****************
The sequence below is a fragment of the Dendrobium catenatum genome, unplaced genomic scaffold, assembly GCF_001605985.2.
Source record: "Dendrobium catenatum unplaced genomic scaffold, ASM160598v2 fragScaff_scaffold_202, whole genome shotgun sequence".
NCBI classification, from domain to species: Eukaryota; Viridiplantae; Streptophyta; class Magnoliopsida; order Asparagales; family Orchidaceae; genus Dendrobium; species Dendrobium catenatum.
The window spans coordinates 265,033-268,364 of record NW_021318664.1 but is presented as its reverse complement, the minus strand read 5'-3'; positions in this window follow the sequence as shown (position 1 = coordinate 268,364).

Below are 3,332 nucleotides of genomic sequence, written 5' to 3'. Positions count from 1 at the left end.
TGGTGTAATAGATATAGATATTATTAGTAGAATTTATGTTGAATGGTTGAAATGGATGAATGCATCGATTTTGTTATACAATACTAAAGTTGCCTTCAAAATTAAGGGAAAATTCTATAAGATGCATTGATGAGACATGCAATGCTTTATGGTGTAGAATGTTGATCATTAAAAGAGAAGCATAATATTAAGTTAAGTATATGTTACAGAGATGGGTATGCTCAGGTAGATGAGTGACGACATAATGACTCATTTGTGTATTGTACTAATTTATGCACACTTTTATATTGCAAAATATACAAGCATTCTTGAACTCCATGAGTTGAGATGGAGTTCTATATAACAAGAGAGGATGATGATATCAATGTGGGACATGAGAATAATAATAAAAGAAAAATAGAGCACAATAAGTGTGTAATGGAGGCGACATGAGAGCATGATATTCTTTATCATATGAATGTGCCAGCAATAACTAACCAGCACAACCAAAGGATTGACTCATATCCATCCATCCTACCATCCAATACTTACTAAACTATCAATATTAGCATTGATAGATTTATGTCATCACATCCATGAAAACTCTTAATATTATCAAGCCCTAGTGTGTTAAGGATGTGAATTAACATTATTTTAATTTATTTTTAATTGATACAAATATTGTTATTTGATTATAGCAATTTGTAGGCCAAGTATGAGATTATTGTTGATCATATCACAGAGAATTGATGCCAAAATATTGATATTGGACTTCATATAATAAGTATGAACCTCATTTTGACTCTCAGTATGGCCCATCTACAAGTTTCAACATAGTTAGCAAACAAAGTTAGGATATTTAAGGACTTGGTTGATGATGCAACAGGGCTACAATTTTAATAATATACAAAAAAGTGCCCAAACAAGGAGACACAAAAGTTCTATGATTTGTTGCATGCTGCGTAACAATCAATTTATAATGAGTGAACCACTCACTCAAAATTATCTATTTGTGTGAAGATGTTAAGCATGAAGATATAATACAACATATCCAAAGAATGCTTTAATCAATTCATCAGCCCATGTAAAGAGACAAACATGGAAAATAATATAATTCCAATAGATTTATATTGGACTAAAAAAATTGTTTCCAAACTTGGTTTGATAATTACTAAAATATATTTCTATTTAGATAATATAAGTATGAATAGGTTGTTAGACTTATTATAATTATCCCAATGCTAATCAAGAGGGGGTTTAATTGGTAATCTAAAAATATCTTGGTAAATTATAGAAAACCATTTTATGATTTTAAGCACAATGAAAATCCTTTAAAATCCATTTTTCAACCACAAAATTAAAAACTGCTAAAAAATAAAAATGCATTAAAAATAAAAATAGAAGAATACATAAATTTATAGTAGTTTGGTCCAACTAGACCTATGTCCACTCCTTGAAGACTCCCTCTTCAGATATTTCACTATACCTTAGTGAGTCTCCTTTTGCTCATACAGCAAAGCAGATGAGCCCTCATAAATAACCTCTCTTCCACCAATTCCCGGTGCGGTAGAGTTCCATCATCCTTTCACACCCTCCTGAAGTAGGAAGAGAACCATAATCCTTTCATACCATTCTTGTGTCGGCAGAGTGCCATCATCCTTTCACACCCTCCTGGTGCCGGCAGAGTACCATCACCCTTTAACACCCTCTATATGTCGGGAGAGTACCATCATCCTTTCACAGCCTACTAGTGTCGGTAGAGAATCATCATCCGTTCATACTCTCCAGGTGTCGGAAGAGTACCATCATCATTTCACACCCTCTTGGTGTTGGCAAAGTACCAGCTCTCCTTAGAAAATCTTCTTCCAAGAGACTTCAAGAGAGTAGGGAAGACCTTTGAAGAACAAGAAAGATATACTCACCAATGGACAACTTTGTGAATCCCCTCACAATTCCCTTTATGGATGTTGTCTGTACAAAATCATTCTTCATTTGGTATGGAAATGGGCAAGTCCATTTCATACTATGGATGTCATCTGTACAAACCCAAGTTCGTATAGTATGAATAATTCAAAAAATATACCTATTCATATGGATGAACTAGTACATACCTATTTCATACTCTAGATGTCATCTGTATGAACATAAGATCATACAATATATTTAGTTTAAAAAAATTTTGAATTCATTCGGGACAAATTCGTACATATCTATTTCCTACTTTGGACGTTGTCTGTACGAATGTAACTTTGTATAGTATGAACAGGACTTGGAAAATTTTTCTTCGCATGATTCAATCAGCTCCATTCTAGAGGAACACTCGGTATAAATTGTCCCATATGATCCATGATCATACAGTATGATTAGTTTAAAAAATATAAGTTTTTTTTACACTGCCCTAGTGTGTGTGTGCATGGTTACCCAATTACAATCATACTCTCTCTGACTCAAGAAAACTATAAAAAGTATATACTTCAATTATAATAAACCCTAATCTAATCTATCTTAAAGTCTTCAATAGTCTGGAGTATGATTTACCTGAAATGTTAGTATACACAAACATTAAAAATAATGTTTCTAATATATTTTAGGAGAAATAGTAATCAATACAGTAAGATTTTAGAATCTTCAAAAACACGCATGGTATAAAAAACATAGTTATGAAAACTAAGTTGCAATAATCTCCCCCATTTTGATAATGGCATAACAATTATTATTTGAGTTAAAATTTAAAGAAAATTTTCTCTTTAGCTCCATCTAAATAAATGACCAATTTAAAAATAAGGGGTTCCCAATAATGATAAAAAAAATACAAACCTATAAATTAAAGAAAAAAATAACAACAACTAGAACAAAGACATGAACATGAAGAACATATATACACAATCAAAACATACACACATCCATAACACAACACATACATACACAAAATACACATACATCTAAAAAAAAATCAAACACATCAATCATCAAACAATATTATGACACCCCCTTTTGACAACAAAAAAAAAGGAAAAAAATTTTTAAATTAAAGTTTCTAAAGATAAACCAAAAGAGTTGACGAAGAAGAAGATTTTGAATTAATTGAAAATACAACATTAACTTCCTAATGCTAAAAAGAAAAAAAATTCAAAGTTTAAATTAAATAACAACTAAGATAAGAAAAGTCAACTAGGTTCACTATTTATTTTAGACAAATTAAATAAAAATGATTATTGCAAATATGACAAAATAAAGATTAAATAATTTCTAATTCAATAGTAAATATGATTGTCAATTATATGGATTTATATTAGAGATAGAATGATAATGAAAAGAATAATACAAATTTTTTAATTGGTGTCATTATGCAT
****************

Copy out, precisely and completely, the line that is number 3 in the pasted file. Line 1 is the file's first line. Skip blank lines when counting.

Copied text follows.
NCBI classification, from domain to species: Eukaryota; Viridiplantae; Streptophyta; class Magnoliopsida; order Asparagales; family Orchidaceae; genus Dendrobium; species Dendrobium catenatum.